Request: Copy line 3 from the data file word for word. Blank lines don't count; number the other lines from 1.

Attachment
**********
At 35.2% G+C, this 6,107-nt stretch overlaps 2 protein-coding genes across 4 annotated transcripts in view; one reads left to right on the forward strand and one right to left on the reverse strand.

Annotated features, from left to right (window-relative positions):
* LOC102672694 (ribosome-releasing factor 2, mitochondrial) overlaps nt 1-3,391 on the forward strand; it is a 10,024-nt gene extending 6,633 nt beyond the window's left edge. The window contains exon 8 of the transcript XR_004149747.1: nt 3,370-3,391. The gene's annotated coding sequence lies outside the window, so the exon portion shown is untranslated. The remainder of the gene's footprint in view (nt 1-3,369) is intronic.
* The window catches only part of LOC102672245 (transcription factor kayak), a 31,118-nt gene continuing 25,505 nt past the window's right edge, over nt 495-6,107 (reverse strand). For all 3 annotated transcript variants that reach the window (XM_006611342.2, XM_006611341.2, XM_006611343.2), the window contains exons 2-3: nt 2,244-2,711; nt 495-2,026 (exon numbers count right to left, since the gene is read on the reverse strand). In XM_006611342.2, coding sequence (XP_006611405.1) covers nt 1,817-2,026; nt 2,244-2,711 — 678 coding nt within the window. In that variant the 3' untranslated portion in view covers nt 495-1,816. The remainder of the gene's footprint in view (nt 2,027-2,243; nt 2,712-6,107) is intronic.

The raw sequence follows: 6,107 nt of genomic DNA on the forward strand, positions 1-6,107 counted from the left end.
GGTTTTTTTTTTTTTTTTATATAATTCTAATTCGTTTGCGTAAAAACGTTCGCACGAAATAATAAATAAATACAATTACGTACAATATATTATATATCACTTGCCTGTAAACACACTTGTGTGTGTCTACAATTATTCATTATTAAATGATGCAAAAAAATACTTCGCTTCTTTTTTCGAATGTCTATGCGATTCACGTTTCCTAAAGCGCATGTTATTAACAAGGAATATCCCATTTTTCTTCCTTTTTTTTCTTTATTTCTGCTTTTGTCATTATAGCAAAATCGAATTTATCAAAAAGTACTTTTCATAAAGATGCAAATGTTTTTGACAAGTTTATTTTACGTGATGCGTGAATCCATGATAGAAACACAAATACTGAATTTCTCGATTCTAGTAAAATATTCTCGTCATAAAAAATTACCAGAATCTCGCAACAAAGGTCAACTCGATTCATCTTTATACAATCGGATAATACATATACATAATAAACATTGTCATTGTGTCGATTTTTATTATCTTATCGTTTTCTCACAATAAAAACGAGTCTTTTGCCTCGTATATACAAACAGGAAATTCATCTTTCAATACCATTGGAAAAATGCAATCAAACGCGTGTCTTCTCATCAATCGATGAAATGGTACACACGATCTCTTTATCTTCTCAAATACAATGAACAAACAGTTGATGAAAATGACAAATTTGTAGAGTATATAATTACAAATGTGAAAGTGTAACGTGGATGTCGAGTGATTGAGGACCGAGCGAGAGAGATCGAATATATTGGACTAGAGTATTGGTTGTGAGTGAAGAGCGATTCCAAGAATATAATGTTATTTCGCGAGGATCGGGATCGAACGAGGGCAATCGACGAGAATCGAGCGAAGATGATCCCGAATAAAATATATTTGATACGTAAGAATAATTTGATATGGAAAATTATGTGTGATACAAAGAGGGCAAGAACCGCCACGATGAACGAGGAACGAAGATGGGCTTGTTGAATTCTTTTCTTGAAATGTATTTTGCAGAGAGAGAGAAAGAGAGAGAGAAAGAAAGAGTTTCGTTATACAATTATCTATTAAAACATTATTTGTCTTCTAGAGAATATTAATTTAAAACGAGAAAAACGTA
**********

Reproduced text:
* LOC102672694 (ribosome-releasing factor 2, mitochondrial) overlaps nt 1-3,391 on the forward strand; it is a 10,024-nt gene extending 6,633 nt beyond the window's left edge. The window contains exon 8 of the transcript XR_004149747.1: nt 3,370-3,391. The gene's annotated coding sequence lies outside the window, so the exon portion shown is untranslated. The remainder of the gene's footprint in view (nt 1-3,369) is intronic.